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Bengaluru: India has improved its ranking in the 2019 Global Innovation Index by five places to 52nd from 57th position in 2018. However, a lot still needs to be done especially in terms of multidisciplinary research and greater industry participation. Since many years, Infosys Ltd has been focussing on nurturing fundamental research in the country through its Infosys Science Foundation (ISF). In an interview, S.D. Shibulal, co-founder of Infosys and president of ISF talks about the role of interdisciplinary and multidisciplinary research, public private partnerships, and academia in driving innovation in India. Edited excerpts:

What is the need for multidisciplinary research to drive innovation in India?

Over the last few years, interdisciplinary and multidisciplinary research has been getting more traction with many new innovations happening at the boundaries of different fields. For example, bioinformatics is an interdisciplinary field of science which combines biology, computer science, information engineering, mathematics and statistics to analyse and interpret biological data. Some of the modern methods of cancer therapy are at the boundary of biology and physics. Hence, it is necessary to create conversations across different disciplines in order to identify new areas of research and innovation. While it is already happening, we need to create more forums and opportunities for researchers in different fields to interact and engage, in order to drive more innovation. Interdisciplinary and multidisciplinary research can play a critical role in boosting India’s innovation potential. We need to raise the bar of the quality and quantity of research to become more competitive globally.

Despite some improvement, India still ranks low at 52nd position in the global innovation index. Why?

As per the 2019 Global Innovation Index, we have improved our ranking from 57 in 2018 to 52. If we look at innovation related to our GDP per capita over the past nine years, we are one of the top. Since everything is relative, we have to measure our innovation across those lines also. Historically, the boundary between teaching and research is clearly defined in India, whereas if you look across the world it is jointly done. That is the reason why we took a longer time to reach where we are today, but now we are seeing that many universities are moving towards a model where teaching and research is happening simultaneously, and that is a good step.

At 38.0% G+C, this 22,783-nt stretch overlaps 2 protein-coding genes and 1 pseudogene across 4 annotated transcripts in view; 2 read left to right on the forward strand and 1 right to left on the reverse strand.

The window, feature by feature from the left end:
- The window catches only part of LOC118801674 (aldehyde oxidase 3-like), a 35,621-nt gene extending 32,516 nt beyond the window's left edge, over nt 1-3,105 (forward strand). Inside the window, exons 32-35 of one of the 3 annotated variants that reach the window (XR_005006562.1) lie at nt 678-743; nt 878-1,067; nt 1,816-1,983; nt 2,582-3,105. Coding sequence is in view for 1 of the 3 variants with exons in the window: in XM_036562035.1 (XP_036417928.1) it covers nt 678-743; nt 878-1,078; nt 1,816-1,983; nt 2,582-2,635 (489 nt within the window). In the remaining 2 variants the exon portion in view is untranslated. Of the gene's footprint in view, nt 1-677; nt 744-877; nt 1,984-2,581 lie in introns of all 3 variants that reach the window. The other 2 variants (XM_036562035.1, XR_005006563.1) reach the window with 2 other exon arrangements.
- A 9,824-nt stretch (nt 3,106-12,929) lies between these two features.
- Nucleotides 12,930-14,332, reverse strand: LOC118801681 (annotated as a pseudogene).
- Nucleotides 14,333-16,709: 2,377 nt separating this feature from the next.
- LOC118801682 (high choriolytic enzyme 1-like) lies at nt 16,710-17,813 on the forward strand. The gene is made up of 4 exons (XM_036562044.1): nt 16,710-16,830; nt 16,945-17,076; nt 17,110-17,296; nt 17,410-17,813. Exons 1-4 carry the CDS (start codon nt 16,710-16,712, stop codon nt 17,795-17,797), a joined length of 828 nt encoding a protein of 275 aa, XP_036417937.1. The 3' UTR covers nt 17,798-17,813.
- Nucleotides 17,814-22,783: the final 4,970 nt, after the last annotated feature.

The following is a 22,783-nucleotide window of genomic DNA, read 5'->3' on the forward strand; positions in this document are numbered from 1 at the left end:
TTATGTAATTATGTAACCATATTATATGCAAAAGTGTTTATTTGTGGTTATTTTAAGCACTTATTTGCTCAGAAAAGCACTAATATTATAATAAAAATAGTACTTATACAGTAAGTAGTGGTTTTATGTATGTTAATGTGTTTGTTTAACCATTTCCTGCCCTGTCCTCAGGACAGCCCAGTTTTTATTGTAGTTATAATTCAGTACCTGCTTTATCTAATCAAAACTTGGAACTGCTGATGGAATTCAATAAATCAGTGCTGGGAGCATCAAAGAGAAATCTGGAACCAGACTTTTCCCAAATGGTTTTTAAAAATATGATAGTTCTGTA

How can research aid and benefit startup innovation in India? At what stage are we now and where can we go?

Today, the boundaries between universities and startup ecosystem are clearly defined. But in some premier education and research institutes, such as the Research Park at IIT Chennai, startups have originated within the institution and moved out to create scale. I feel this is a good model to have. Many universities in India, especially the larger ones are setting up research centers. The outcome of that has already been visible, and that has to continue. Fundamental research is long term and meant for applications of the future. What they propose today, will go through a rigorous process of evaluation before being converted into real-life applications. For example, many of the technology applications we use today such as mobile phones, GPS etc. are the result of fundamental research many years back. It is a clearly visible path and the entire ecosystem has to work together to encourage the development and deployment of these basic ideas which can emerge to become licensed technology products or successful startups which are commercially viable and impact lives.

What is the role of public-private partnerships to drive research funding in India? Do you think it is sufficient or does India need more funding in R&D?

Research funding in developed countries are from both sides – public and private. Fundamental science comes under the ambit of public funding, whereas private funding happens mostly to solve problems; and it is important to strike a balance between the two. We are seeing progress on the public spending front. The 2019 Union Budget proposed to establish a National Research Foundation (NRF) fund to coordinate and promote research in India. As per the National Education Policy (NEP), 1% of GDP (or 20,000 crore) has been set aside for research, and this is a good start. However, private funding currently is low in India mainly due to the huge barrier between industry and academia compared to other parts of the world. When these barriers are reduced, private funding in applied sciences will increase. While we are seeing progress, private funding needs to increase from 0.1% of GDP currently to 1.5% of GDP in a step-wise manner.

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